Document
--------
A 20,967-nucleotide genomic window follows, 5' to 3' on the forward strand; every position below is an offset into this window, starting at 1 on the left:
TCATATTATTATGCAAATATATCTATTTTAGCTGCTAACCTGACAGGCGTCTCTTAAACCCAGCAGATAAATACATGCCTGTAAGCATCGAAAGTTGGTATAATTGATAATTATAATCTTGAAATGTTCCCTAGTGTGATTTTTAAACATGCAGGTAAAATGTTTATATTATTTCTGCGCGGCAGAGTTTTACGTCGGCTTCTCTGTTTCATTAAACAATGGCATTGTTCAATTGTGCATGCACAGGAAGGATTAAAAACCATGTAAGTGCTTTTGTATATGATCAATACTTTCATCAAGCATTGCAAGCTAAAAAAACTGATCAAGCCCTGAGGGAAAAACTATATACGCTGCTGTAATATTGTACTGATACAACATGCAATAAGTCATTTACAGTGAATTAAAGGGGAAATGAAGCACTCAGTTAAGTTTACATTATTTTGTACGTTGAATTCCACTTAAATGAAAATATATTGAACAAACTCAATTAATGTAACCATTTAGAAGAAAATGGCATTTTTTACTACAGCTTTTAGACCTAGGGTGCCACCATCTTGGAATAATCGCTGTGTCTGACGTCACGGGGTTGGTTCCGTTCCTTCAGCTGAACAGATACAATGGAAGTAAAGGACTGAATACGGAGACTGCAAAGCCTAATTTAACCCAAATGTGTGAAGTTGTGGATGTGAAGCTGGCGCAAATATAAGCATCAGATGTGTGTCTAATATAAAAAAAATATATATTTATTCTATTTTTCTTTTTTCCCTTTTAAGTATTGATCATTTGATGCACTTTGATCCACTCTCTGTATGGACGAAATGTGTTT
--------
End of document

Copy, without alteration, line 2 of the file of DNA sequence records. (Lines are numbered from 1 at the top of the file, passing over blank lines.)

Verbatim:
TCATATTATTATGCAAATATATCTATTTTAGCTGCTAACCTGACAGGCGTCTCTTAAACCCAGCAGATAAATACATGCCTGTAAGCATCGAAAGTTGGTATAATTGATAATTATAATCTTGAAATGTTCCCTAGTGTGATTTTTAAACATGCAGGTAAAATGTTTATATTATTTCTGCGCGGCAGAGTTTTACGTCGGCTTCTCTGTTTCATTAAACAATGGCATTGTTCAATTGTGCATGCACAGGAAGGATTAAAAACCATGTAAGTGCTTTTGTATATGATCAATACTTTCATCAAGCATTGCAAGCTAAAAAAACTGATCAAGCCCTGAGGGAAAAACTATATACGCTGCTGTAATATTGTACTGATACAACATGCAATAAGTCATTTACAGTGAATTAAAGGGGAAATGAAGCACTCAGTTAAGTTTACATTATTTTGTACGTTGAATTCCACTTAAATGAAAATATATTGAACAAACTCAATTAATGTAACCATTTAGAAGAAAATGGCATTTTTTACTACAGCTTTTAGACCTAGGGTGCCACCATCTTGGAATAATCGCTGTGTCTGACGTCACGGGGTTGGTTCCGTTCCTTCAGCTGAACAGATACAATGGAAGTAAAGGACTGAATACGGAGACTGCAAAGCCTAATTTAACCCAAATGTGTGAAGTTGTGGATGTGAAGCTGGCGCAAATATAAGCATCAGATGTGTGTCTAATATAAAAAAAATATATATTTATTCTATTTTTCTTTTTTCCCTTTTAAGTATTGATCATTTGATGCACTTTGATCCACTCTCTGTATGGACGAAATGTGTTT